Parental Liability in the E.U.: Rebuttable Presumption of Decisive Influence and Four Misconceptions About Avoiding Liability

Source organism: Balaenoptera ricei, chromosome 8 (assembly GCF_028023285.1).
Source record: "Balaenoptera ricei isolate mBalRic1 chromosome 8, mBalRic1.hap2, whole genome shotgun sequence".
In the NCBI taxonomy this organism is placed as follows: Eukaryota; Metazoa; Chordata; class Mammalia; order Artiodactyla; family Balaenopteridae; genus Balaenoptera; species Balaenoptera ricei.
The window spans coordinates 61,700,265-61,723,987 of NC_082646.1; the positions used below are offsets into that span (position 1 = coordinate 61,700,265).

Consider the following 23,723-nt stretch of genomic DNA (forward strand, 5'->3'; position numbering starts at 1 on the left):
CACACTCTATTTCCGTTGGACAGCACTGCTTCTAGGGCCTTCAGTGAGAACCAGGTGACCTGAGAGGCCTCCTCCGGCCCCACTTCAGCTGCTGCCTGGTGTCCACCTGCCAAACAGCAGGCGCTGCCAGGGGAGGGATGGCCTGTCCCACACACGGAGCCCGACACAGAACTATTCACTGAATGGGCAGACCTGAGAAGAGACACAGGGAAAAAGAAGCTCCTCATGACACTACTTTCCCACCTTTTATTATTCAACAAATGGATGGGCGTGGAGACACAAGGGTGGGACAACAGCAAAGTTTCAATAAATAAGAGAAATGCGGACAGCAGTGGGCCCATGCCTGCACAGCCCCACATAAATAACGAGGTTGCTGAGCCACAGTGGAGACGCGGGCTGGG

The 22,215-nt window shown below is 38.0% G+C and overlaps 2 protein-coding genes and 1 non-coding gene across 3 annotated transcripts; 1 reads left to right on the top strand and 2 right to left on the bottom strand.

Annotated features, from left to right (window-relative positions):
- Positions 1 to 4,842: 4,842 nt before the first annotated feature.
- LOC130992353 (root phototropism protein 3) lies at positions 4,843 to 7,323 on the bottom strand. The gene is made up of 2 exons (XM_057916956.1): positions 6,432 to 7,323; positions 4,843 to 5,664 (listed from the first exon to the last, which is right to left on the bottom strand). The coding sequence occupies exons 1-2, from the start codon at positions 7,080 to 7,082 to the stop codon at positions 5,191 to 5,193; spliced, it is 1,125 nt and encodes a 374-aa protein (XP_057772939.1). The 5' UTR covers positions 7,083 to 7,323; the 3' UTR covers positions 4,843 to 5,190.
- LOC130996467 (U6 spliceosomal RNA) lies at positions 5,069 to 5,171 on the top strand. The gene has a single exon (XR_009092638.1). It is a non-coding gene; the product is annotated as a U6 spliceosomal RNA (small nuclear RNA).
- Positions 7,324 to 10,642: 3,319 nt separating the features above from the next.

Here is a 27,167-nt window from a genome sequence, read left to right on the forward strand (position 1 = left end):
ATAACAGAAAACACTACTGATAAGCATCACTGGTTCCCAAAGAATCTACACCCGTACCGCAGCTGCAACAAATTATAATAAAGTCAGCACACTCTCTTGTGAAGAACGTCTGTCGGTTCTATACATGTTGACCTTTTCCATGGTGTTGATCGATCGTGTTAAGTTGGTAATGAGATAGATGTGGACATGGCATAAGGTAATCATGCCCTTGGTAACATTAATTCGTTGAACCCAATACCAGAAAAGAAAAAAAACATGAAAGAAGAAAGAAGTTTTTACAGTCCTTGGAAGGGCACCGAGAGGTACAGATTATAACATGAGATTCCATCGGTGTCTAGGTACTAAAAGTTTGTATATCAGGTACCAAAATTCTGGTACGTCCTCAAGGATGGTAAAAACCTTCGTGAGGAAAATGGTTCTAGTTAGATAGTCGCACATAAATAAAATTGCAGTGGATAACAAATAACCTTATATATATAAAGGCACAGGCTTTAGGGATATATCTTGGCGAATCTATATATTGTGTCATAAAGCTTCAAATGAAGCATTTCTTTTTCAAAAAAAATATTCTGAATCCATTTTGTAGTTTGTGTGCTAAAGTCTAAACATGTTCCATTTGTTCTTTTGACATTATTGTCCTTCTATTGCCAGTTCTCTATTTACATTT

The joint and several liability risk E.U. parent companies face when a subsidiary violates E.U. competition law or the GDPR is crystallized when coupled with the rebuttable presumption applied by the European Commission and the E.U. courts that, absent limited circumstances, full ownership of a subsidiary is de facto proof that a parent company exercises “decisive influence” over its actions. This second article in our series analyzes this rebuttable presumption and explores the prohibitive difficulty parent companies face in refuting it, including common misconceptions shared by parents about ways to avoid liability. The first article described how the undertaking concept extends liability to parent entities, as well as the potential reputational risks, fines and civil damages those entities can face for violations. The third article will prescribe measures parent companies can take during and after the acquisition process to mitigate parental liability risk in the E.U. See “ECJ Confirms Direct Parental Liability for Civil Damages for Subsidiary Antitrust or GDPR Violations” (May 15, 2019).

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